Private sector to be involved in GALILEO - but not as member of Joint Undertaking

January 14, 2002


The Committee on Industry is strongly backing the Galileo satellite radionavigation system, which is designed to give Europe an independent technology applicable to a wide range of activities. This type of technology is already used on a daily basis in the transport industry, telecommunications, customs and agriculture.

At present, however, the only systems in existence are the GPS in the USA and GLONASS in Russia, both which are funded and controlled by the military authorities, with the result that their signals can be blocked or jammed at any time to safeguard the national interest. To remedy this situation the Commission, following a request by Council in 1998, proposed an independent European satellite radionavigation programme - Galileo - to be developed in four phases: definition in 2000, development by 2005, deployment by 2007 and operation and exploitation after that.

Last October the full Parliament adopted a resolution in which it expressed concern regarding the financial viability of Galileo if there were no commitment from the private sector. The resolution emphasised that the financial consequences of any failure by the private sector to invest should not be passed on to the Community or national budgets. Parliament therefore urged the Commission to ensure sufficient private sector involvement at each stage of the project.

However, in a report by Norbert GLANTE (PES, D) adopted on Tuesday, the Committee on Industry voiced dissatisfaction with the Commission's proposal that private companies could become actual members of the Galileo Joint Undertaking. MEPs believe a conflict of interest would arise if private companies were directly involved in the Joint Undertaking. They therefore want to restrict membership to the founding members, the European Communities and the European Space Agency (ESA), and possibly in future the European Investment Bank.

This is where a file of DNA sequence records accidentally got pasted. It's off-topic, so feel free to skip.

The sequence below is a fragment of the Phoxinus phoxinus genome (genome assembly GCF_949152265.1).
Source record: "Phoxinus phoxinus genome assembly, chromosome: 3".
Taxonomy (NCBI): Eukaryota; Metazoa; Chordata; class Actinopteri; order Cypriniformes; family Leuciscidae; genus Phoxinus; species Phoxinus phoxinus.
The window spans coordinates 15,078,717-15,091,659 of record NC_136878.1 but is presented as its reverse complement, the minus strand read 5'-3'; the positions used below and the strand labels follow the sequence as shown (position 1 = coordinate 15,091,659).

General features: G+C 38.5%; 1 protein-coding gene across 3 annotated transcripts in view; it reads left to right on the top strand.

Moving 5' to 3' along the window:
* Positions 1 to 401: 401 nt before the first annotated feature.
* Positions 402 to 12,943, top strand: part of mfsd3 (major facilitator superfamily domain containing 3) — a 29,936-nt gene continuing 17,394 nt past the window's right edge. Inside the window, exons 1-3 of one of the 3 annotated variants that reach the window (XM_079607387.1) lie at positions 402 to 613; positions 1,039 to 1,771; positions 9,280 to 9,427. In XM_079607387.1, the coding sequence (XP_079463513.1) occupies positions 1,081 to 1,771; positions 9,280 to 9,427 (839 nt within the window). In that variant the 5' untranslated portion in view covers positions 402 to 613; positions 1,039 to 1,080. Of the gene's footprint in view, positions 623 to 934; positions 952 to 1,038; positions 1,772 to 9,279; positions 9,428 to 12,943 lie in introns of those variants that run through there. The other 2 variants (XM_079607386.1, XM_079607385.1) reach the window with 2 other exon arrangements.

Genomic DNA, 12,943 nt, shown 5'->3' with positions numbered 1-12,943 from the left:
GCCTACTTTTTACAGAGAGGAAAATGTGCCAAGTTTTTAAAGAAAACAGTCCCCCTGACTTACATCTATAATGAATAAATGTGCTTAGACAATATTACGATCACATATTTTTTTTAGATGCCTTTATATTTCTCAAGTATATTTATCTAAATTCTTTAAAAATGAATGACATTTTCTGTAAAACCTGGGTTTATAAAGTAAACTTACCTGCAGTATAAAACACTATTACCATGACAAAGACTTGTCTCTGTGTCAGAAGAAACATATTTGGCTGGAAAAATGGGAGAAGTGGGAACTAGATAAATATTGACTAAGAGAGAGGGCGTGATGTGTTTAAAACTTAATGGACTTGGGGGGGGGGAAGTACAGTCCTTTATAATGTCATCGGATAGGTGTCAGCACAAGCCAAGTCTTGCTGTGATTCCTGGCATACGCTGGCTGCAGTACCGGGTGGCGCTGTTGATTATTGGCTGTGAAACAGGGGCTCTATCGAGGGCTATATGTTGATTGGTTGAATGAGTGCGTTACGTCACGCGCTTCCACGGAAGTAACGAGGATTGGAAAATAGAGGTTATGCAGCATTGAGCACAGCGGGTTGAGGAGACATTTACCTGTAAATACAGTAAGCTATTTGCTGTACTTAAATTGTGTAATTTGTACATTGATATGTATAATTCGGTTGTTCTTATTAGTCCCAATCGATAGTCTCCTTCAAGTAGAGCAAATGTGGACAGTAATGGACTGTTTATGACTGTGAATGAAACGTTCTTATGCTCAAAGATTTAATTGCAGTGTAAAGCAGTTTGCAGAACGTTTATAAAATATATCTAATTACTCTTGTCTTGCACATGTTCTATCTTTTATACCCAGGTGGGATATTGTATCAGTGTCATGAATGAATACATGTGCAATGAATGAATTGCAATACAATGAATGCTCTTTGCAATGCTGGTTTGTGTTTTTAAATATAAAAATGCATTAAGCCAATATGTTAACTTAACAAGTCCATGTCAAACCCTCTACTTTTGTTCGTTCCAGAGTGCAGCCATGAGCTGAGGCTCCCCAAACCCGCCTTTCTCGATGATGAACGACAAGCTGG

In order to involve the private sector with the Joint Undertaking the committee suggests that a development company be set up, whose purpose would be to guarantee regular and institutionalised exchanges between the private sector and the Joint Undertaking, to generate publicity for the Galileo programme among users and general public and possibly to carry out tasks specified by the Joint Undertaking.

Mr Glante's report is due to be adopted at Parliament's Strasbourg plenary session of 4-7 February under the consultation procedure.

8.1.2002 Committee on Industry, External Trade, Research and Energy       In the chair: Carlos WESTENDORP Y CABEZA (PES, E)

Press enquiries:Leena Maria Linnus - tel. (32-2) 28 42825e-mail:

European Parliament News Report 2002-01-09

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